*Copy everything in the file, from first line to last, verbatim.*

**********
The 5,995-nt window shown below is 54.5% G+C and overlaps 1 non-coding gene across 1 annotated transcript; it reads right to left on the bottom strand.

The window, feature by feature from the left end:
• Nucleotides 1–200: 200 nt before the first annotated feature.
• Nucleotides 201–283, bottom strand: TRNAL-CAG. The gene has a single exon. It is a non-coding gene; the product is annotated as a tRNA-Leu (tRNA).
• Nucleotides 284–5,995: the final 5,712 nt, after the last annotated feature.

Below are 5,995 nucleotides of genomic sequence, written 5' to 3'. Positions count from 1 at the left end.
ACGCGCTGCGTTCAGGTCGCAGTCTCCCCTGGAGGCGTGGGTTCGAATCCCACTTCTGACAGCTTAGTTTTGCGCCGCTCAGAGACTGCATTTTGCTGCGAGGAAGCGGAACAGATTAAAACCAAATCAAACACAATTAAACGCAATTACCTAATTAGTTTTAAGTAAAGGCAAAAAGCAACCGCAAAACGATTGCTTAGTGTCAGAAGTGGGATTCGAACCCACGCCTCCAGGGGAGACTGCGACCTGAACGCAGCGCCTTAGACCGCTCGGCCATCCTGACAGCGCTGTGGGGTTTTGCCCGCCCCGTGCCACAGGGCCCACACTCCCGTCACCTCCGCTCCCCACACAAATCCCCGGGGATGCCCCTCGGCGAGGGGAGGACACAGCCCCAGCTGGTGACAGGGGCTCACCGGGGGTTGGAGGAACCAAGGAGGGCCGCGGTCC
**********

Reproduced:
The 5,995-nt window shown below is 54.5% G+C and overlaps 1 non-coding gene across 1 annotated transcript; it reads right to left on the bottom strand.

The window, feature by feature from the left end:
• Nucleotides 1–200: 200 nt before the first annotated feature.
• Nucleotides 201–283, bottom strand: TRNAL-CAG. The gene has a single exon. It is a non-coding gene; the product is annotated as a tRNA-Leu (tRNA).
• Nucleotides 284–5,995: the final 5,712 nt, after the last annotated feature.

Below are 5,995 nucleotides of genomic sequence, written 5' to 3'. Positions count from 1 at the left end.
ACGCGCTGCGTTCAGGTCGCAGTCTCCCCTGGAGGCGTGGGTTCGAATCCCACTTCTGACAGCTTAGTTTTGCGCCGCTCAGAGACTGCATTTTGCTGCGAGGAAGCGGAACAGATTAAAACCAAATCAAACACAATTAAACGCAATTACCTAATTAGTTTTAAGTAAAGGCAAAAAGCAACCGCAAAACGATTGCTTAGTGTCAGAAGTGGGATTCGAACCCACGCCTCCAGGGGAGACTGCGACCTGAACGCAGCGCCTTAGACCGCTCGGCCATCCTGACAGCGCTGTGGGGTTTTGCCCGCCCCGTGCCACAGGGCCCACACTCCCGTCACCTCCGCTCCCCACACAAATCCCCGGGGATGCCCCTCGGCGAGGGGAGGACACAGCCCCAGCTGGTGACAGGGGCTCACCGGGGGTTGGAGGAACCAAGGAGGGCCGCGGTCC